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Engaging Indigenous Economy

7

Valuing Aboriginal cultural activity: Beyond markets

Kaely Woods

Introduction

It was an honour to speak at the conference that celebrated the contribution of Jon Altman, the founding Director of the Centre for Aboriginal Economic Policy Research (CAEPR), and to hear others reflect on his work. My lifelong interest and involvement in Indigenous issues, particularly sustainable economic development on terms that meet the needs of Aboriginal and other Australians, has motivated me to undertake a PhD somewhat later in life.

While Altman was establishing his research career, I was at The Australian National University (ANU) studying undergraduate economics part-time, juggling study with full-time work. The welfare and public economics that stirred my interest was grounded in utility theory, premised on individualism and material objectives. This left me wondering how this framework could accommodate non-monetary utility including Aboriginal cultural values.

After completing an economics degree my career turned to challenging, sometimes rewarding, social and economic policy in the Australian Government departments of Finance, Prime Minister and Cabinet, and Health, and with Indigenous Business Australia. In central agency policy roles from the early 1990s, I engaged with Altman and CAEPR across a range of issues, including reviews of the Community Development Employment Projects (CDEP) scheme and related economic development programs. Altman actively sought to engage with policymakers and bureaucrats to achieve two ends: to influence policymakers through imparting knowledge and contextual understanding; and to better inform his own understanding of emerging policy issues and positions.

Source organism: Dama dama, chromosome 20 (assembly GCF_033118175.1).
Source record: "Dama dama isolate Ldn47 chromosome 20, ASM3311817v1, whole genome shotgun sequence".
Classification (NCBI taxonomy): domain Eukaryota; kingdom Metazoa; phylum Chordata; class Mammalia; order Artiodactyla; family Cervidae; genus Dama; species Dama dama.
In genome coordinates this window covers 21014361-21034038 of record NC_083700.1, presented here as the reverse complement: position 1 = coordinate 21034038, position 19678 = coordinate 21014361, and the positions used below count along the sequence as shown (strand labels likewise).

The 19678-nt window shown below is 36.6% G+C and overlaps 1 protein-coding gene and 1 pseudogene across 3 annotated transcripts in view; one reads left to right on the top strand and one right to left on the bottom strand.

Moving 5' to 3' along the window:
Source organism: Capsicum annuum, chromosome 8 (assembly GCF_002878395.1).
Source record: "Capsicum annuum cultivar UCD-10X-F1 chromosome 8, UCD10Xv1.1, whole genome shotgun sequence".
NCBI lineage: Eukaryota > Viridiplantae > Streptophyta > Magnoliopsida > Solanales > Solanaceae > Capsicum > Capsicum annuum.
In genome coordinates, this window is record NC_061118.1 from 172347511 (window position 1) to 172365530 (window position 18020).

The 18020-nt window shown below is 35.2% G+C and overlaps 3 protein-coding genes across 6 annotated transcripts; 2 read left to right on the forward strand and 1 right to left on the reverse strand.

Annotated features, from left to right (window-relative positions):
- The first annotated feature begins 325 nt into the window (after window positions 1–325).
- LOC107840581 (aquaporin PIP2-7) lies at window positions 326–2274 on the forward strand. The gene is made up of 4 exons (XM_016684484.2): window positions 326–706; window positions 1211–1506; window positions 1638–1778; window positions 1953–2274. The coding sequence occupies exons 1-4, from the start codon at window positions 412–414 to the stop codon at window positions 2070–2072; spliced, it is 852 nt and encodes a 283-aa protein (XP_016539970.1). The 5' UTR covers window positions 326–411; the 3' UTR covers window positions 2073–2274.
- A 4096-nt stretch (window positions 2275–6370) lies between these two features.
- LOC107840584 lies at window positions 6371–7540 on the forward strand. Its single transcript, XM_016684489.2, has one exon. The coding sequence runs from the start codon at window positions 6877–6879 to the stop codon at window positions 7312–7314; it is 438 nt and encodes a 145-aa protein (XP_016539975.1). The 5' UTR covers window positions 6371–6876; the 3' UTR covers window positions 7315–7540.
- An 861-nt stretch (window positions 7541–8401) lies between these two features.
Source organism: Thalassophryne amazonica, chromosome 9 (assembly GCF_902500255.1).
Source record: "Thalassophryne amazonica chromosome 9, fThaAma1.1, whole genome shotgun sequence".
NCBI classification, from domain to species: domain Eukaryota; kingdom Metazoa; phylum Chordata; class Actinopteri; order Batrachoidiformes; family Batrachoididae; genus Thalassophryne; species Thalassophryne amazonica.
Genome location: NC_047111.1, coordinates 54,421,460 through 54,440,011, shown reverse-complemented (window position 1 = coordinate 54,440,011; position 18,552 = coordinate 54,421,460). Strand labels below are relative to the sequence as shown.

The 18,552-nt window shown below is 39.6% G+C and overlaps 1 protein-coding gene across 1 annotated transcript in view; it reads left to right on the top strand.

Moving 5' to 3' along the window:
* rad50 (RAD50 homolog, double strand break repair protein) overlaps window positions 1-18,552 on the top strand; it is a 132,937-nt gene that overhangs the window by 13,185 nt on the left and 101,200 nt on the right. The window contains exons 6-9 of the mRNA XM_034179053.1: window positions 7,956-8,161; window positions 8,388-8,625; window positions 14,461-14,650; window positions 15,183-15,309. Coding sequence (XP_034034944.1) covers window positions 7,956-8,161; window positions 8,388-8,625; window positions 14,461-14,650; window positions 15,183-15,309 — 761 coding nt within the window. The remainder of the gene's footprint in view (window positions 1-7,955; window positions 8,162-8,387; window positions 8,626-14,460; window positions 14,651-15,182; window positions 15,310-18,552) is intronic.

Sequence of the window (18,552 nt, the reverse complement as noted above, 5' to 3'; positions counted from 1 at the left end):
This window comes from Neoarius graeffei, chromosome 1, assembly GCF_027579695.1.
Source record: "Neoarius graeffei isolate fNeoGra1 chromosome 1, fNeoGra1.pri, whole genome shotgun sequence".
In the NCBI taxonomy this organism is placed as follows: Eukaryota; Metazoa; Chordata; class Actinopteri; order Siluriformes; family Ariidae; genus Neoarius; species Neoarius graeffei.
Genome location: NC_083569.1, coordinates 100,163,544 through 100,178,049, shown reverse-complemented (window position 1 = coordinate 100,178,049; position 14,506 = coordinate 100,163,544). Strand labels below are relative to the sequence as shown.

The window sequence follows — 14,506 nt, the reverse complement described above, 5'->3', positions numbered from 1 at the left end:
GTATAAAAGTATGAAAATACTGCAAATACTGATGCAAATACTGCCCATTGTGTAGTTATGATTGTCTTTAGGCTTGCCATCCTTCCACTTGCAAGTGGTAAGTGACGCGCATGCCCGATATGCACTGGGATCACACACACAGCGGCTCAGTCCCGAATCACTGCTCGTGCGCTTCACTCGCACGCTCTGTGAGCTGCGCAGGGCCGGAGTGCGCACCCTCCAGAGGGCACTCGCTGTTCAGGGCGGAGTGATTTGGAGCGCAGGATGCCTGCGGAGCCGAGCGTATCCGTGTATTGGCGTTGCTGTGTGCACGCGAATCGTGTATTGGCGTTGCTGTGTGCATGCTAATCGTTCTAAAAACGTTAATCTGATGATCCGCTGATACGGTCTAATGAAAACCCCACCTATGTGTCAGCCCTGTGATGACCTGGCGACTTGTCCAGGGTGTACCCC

Here I reflect on aspects of Altman’s work that have been, and continue to be, of particular relevance and interest to me. I outline what led to my doctoral research and how this research will extend Altman’s project of quantifying the value of Indigenous cultural activity.

Professor Altman’s contribution

I am struck by the extraordinary efforts Altman made to observe, document and analyse economic activity in Arnhem Land, particularly his visits to Mumeka outstation where he embedded himself in the community for two years in order to undertake his doctoral research, and regularly visited in following years.

Altman’s early work on hunter-gatherer economies in northern Australia was positioned in a production-focused framework. Reflecting his initial training as an economist, Altman conducted quantitative assessments of production as a participant observer over extended periods. Through these studies he was able to measure and analyse the dietary and market-equivalent values of production; the time and effort exerted in bush food gathering, fishing, and hunting activities; and the seasonality of these activities (Altman 1983, 1984, 1987, 2009). This research built on the foundation of post-World War II studies of the nutritional value of customary hunting and gathering practices in Arnhem Land (Specht et al. 2000) and paralleled work being done elsewhere in Arnhem Land (Meehan 1982).